Does it seem like you’re flowing more chilled water than is warranted by the load? Are there times when your chillers short cycle? Does it seem like your chilled water distribution pumps never slow down? Are you getting hot calls from all over your system, even though you seem to have twice as much cooling plant capacity as you need?
If you have a properly designed, operated, and maintained variable flow chilled water system, you probably answered “no” to all of these questions. If you answered “yes,” you’re not alone. Many chilled water plants experience the above-mentioned problems at some point, and often the problems are a result of “Low ∆T” syndrome.
Causes and effects of “Low ∆T” syndrome
When a cooling system is designed for a specific chilled water temperature differential (e.g., 44˚F supply water temperature and 54˚F return water temperature), and the actual differential is something less than design (e.g., 44˚F supply water temperature and only 50˚F return water temperature), the symptoms noted above will appear. Problems associated with less-than-design chilled water temperature differentials are collectively given the “Low Delta-T” or “Low ∆T” moniker and represent operating conditions associated with excessive chilled water flow rates for a given cooling load. Low ∆T syndrome is caused by a myriad of problems that reduce the heat transfer effectiveness between the chilled water system and airstream you are trying to condition. The result is a need for greater chilled water flow than was intended in the design of the system. Low ∆T syndrome can stem from mistakes or oversight during design or construction, or from degraded system performance over time.
Design issues that may lead to Low ∆T syndrome are related to bypassing chilled water around coils, overflowing of the chilled water coils, poor cooling coil selections, control valves selected with insufficient actuator close-off pressure, or lack of control authority. Construction issues such as air-bound coils or non-uniform airflow across the face of a coil can also contribute to Low ∆T syndrome by reducing the heat transfer effectiveness of a cooling coil. Some common examples of operation, maintenance, or age-related issues that can contribute to Low ∆T syndrome include blocked or dirty cooling coils, replacement of control valves without consideration for the design criteria, adjustment of control setpoints beyond the range of the system, and loss of water and air system balance.
When chilled water ∆T is less than design, the system does not perform efficiently, and energy is wasted. Pump energy is increased because greater flow is required. Assuming a 10˚F design chilled water temperature difference (e.g., 44˚F supply water temperature and a 54˚F return water temperature), there is about an 11% increase in flow rate for a 1˚F drop in return water temperature in variable flow systems. An 11% increase in flow will result in a 23% increase in pressure drop. The combination of an 11% increase in flow and a 23% increase in pressure drop results in about a 37% increase in pump energy use.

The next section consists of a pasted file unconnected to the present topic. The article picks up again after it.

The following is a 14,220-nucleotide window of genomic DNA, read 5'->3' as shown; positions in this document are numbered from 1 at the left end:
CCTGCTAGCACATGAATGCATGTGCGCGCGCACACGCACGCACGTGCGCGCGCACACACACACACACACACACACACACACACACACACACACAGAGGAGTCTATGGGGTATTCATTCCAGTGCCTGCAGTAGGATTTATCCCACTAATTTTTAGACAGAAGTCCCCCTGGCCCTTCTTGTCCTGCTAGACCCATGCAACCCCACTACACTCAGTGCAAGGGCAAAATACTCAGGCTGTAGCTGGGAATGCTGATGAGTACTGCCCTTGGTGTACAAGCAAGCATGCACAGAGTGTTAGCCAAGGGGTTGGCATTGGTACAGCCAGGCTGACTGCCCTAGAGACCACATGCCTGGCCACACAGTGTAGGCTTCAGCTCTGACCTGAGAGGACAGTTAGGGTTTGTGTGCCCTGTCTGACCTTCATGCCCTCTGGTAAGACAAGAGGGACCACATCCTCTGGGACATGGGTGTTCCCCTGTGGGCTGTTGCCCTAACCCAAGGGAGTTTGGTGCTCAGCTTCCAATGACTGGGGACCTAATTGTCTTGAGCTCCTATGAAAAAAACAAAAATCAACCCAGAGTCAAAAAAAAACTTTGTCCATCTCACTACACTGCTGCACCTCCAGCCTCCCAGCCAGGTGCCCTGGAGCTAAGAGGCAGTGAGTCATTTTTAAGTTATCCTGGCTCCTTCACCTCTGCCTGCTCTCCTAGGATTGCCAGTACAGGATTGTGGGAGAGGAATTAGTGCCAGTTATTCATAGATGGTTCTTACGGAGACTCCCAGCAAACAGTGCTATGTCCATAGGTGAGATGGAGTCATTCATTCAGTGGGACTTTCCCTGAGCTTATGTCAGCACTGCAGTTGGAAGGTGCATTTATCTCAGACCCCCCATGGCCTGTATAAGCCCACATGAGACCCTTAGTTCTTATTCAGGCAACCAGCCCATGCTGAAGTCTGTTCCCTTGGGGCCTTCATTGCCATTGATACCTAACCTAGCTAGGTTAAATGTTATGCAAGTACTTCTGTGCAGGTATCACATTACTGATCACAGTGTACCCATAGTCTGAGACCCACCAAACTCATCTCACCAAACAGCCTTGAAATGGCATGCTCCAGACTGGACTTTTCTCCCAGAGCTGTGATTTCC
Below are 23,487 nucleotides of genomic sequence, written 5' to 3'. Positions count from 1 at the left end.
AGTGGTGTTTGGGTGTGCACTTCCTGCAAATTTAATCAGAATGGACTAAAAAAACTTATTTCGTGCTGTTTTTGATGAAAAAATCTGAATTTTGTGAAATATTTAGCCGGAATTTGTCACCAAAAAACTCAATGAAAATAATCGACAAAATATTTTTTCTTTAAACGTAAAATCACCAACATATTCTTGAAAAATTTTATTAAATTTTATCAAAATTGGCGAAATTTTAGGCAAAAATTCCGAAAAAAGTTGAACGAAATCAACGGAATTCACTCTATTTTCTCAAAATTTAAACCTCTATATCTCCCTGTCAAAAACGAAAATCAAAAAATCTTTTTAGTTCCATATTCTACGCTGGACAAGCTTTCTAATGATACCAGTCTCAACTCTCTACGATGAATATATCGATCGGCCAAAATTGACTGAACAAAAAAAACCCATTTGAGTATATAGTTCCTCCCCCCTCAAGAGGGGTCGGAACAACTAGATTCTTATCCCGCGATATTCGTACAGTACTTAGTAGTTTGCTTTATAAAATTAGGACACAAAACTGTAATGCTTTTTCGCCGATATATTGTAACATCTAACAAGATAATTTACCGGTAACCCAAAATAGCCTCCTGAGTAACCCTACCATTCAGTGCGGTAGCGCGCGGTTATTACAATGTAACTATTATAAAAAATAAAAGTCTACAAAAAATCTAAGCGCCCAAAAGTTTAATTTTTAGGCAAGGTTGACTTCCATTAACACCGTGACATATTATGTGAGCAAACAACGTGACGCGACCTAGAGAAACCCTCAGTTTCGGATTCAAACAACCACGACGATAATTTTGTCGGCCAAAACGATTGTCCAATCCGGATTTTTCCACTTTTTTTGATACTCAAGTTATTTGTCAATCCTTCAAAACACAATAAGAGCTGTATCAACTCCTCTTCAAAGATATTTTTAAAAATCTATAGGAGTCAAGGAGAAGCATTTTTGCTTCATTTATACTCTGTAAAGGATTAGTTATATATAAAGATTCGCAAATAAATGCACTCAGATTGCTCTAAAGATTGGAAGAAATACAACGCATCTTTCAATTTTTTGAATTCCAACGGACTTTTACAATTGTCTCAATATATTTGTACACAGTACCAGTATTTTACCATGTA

Low ∆T makes it difficult to load chillers efficiently. Chiller capacity becomes flow-limited rather than load-limited. As a result, more chillers, chilled water pumps, condenser water pumps, and cooling tower fans have to be operated to meet a given cooling load. This also wastes energy — especially if the chiller compressors and cooling tower fans do not have variable speed drives.
Keys to better chilled water system performance
Document your piping network, cooling coils, and plant, including all pumps, towers, chillers, and associated trim. Knowing what you really have out there is half the battle.
Keep your fingers on the pulse of your chilled water system. Instrument the system so that chilled water temperatures and flow rates can be read locally by your staff and trended automatically by your Building Automation System.
Make sure that retrofits and modifications to your chilled water system will not contribute to low chilled water ∆T. For example, if an existing air handling unit is retrofitted with a new cooling coil, make sure that the entering and leaving chilled water temperatures are realistic. Or, if a new chiller is being added to your existing plant, make sure the new chiller is capable of making at least the same supply water temperatures as the existing equipment. Cooling coil control valve selection is critical. Valves must be selected with the appropriate design criteria in mind (e.g., pressure differential range, valve authority, etc.). These and other criteria must be evaluated carefully so that changes to the system do not adversely affect the performance of your plant.
Seek professional expertise to avoid overspending. If you suspect you have problems, or you want to confirm that you don’t need a new chiller to handle that building addition, get your chilled water system analyzed. The study can address age, capacity, and condition issues, or simply be limited to system hydraulics. In our experience, chilled water system performance problems can often be solved with the “ounce of prevention” approach, including documentation, analysis, and retrofit of the distribution subsystem, rather than the “pound of cure” approach, which can entail significant capital spending for new central plant capacity.